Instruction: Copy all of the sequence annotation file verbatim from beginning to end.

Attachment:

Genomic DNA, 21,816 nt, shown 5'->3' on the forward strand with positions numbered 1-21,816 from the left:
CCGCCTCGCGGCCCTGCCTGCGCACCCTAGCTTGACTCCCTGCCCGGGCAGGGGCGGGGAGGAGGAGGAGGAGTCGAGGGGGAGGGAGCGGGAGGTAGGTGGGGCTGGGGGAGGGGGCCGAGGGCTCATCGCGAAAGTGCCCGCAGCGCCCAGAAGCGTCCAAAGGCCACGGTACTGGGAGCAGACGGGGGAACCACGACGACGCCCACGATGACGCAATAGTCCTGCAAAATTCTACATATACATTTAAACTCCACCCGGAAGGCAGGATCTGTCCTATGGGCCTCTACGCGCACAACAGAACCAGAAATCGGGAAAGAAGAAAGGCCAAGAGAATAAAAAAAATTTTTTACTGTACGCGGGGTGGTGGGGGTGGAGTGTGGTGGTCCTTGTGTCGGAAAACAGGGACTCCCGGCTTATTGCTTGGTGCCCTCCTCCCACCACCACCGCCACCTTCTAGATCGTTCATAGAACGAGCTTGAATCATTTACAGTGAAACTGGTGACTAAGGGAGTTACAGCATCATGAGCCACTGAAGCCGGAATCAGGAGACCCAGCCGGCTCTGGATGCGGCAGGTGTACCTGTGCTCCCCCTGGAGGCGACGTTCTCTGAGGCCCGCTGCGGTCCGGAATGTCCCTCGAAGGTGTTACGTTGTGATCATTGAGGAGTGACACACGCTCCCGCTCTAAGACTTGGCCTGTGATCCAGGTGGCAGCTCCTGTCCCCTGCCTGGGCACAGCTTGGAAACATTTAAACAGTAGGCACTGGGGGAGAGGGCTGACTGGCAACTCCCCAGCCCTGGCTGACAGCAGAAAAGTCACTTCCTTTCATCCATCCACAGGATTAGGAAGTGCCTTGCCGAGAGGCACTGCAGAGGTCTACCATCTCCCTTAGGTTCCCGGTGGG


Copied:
Genomic DNA, 21,816 nt, shown 5'->3' on the forward strand with positions numbered 1-21,816 from the left:
CCGCCTCGCGGCCCTGCCTGCGCACCCTAGCTTGACTCCCTGCCCGGGCAGGGGCGGGGAGGAGGAGGAGGAGTCGAGGGGGAGGGAGCGGGAGGTAGGTGGGGCTGGGGGAGGGGGCCGAGGGCTCATCGCGAAAGTGCCCGCAGCGCCCAGAAGCGTCCAAAGGCCACGGTACTGGGAGCAGACGGGGGAACCACGACGACGCCCACGATGACGCAATAGTCCTGCAAAATTCTACATATACATTTAAACTCCACCCGGAAGGCAGGATCTGTCCTATGGGCCTCTACGCGCACAACAGAACCAGAAATCGGGAAAGAAGAAAGGCCAAGAGAATAAAAAAAATTTTTTACTGTACGCGGGGTGGTGGGGGTGGAGTGTGGTGGTCCTTGTGTCGGAAAACAGGGACTCCCGGCTTATTGCTTGGTGCCCTCCTCCCACCACCACCGCCACCTTCTAGATCGTTCATAGAACGAGCTTGAATCATTTACAGTGAAACTGGTGACTAAGGGAGTTACAGCATCATGAGCCACTGAAGCCGGAATCAGGAGACCCAGCCGGCTCTGGATGCGGCAGGTGTACCTGTGCTCCCCCTGGAGGCGACGTTCTCTGAGGCCCGCTGCGGTCCGGAATGTCCCTCGAAGGTGTTACGTTGTGATCATTGAGGAGTGACACACGCTCCCGCTCTAAGACTTGGCCTGTGATCCAGGTGGCAGCTCCTGTCCCCTGCCTGGGCACAGCTTGGAAACATTTAAACAGTAGGCACTGGGGGAGAGGGCTGACTGGCAACTCCCCAGCCCTGGCTGACAGCAGAAAAGTCACTTCCTTTCATCCATCCACAGGATTAGGAAGTGCCTTGCCGAGAGGCACTGCAGAGGTCTACCATCTCCCTTAGGTTCCCGGTGGG